New York, June 19 (IANS) The roots of democracy may be traced to our primate cousins. Researchers have found that despite their hierarchical social order, olive baboon troops decide where to move democratically – by voting with their feet.
Following a group of baboons with high-resolution GPS trackers at the Mpala Research Centre in Kenya, the researchers found that any individual baboon can contribute to a troop’s collective movement.
“Despite their social status, it is not necessarily that the biggest alpha males influence where group go,” said Margaret Crofoot, assistant professor of anthropology at the University of California, Davis in the US.
“Our observations suggest that many or all group members can have a voice, even in highly stratified societies.”
Wild olive baboons live in strongly hierarchical troops. Dominant individuals displace subordinates when feeding or mating.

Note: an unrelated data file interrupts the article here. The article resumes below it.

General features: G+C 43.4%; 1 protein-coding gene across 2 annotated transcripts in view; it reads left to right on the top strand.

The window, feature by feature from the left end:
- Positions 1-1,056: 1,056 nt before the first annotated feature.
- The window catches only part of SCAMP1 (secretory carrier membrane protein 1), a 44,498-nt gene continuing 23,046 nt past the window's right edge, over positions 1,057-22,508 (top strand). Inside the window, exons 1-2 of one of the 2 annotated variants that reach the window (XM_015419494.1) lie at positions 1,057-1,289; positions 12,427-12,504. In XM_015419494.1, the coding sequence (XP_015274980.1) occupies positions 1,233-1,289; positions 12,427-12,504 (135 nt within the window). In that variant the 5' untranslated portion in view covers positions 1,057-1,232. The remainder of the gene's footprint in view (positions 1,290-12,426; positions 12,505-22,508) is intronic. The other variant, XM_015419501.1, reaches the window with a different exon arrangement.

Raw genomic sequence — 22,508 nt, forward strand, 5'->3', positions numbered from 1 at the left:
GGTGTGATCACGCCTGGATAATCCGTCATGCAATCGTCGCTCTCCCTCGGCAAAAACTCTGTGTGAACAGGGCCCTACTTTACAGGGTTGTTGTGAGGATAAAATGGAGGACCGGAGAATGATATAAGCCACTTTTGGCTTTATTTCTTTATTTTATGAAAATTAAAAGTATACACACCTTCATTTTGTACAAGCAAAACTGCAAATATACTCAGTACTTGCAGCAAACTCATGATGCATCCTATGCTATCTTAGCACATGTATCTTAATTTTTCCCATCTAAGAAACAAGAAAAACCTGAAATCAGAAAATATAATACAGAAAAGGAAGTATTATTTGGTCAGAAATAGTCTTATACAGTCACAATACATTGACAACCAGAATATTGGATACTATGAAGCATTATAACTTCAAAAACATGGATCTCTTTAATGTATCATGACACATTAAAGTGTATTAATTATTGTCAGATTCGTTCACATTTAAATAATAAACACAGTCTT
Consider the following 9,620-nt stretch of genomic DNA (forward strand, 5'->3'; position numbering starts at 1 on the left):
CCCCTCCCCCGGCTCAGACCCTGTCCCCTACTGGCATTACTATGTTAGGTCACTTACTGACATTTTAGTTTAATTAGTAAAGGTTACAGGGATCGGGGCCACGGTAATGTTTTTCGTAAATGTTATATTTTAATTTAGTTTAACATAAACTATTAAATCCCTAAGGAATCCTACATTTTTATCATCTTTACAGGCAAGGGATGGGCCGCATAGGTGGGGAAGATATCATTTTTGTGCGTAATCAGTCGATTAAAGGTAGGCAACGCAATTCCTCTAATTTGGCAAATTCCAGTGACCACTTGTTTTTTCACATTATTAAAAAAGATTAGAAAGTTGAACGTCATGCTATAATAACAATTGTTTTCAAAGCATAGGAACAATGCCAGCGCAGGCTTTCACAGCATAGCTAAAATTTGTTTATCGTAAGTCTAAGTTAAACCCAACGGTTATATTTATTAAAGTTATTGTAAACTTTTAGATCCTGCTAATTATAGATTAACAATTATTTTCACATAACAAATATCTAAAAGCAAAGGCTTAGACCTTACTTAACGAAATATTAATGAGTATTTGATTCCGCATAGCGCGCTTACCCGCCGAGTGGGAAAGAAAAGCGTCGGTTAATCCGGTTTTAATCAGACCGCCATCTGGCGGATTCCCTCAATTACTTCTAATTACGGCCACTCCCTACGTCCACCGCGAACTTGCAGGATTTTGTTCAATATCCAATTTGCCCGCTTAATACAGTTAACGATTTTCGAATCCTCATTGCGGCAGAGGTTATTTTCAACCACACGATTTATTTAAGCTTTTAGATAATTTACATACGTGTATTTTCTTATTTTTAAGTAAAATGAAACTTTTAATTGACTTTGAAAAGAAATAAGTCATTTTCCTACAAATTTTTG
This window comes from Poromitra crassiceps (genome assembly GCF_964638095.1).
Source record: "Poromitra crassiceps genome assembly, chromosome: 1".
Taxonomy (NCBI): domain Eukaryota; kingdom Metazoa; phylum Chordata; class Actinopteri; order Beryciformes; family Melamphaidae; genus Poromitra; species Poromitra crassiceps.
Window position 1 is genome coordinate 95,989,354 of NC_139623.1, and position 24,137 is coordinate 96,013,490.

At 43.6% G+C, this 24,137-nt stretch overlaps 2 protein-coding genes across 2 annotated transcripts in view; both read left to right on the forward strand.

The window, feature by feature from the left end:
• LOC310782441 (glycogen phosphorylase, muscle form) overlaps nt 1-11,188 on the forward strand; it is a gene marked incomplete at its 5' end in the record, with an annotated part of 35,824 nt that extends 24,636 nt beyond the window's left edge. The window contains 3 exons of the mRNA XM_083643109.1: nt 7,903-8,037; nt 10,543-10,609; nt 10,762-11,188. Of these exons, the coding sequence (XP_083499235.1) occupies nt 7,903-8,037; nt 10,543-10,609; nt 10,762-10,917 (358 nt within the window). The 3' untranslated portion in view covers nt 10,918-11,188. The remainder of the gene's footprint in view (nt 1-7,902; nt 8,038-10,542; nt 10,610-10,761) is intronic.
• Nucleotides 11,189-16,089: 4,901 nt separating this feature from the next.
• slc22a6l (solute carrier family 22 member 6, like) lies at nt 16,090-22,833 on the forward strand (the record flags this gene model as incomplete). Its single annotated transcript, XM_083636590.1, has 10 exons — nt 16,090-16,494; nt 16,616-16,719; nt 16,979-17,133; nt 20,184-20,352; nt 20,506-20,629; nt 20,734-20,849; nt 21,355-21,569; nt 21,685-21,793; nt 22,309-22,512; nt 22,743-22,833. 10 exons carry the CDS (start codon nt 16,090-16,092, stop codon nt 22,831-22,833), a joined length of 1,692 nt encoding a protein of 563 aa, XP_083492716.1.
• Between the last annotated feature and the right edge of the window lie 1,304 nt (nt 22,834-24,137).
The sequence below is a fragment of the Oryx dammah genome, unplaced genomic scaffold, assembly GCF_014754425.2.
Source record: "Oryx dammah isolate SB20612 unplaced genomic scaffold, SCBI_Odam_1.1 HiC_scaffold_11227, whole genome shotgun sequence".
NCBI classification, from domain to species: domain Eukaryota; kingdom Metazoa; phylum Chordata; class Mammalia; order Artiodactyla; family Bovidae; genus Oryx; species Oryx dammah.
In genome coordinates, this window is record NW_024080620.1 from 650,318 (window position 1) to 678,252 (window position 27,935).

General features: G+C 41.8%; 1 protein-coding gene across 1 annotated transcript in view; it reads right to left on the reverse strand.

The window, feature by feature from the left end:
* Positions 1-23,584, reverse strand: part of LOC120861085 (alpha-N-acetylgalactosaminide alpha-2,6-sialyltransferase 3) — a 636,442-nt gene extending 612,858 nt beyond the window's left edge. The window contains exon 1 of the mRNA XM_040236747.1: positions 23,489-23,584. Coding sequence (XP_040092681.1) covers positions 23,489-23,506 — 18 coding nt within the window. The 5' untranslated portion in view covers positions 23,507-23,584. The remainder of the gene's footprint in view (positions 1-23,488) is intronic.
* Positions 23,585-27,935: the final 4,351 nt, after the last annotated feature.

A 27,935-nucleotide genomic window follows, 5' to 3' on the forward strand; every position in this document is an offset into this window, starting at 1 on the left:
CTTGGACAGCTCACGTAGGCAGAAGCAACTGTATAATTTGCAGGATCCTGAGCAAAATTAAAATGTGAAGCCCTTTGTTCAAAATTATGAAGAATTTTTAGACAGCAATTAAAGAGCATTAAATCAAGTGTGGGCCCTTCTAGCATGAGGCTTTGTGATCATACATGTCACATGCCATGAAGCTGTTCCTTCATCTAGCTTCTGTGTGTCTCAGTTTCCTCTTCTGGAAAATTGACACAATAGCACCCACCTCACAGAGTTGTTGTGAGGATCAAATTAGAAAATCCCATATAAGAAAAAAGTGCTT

However, analysing the second-by-second GPS trajectories of each individual in a single troop revealed that neither a baboon’s rank nor their sex conferred leadership ability.
For the study, the researchers trapped and fitted 25 members of a wild baboon troop with custom-designed GPS collars to record each individual’s location once per second for 14 days.
The researchers found that each individual’s movement away from the group could potentially ‘pull’ another one toward it.
If the second individual did not follow, the movement initiator would return, ‘anchored’ by the decision of its neighbour.
These simple behavioural rules have cumulative effects. If an individual’s movement decisions are unchallenged, it is likely to eventually be followed by a subgroup of other baboons, and eventually the whole troop.
Voting comes in if there is conflict about where to go, but this is also determined democratically.
If multiple individuals initiate movements in similar directions, the baboons’ solution to the resulting conflict is surprisingly simple: they follow the majority, the study said.
This majority rule means that they are more likely to follow the subgroup containing the greatest number of initiators, and as a result make a decision that suits the majority of the troop.
The results appeared in the journal Science.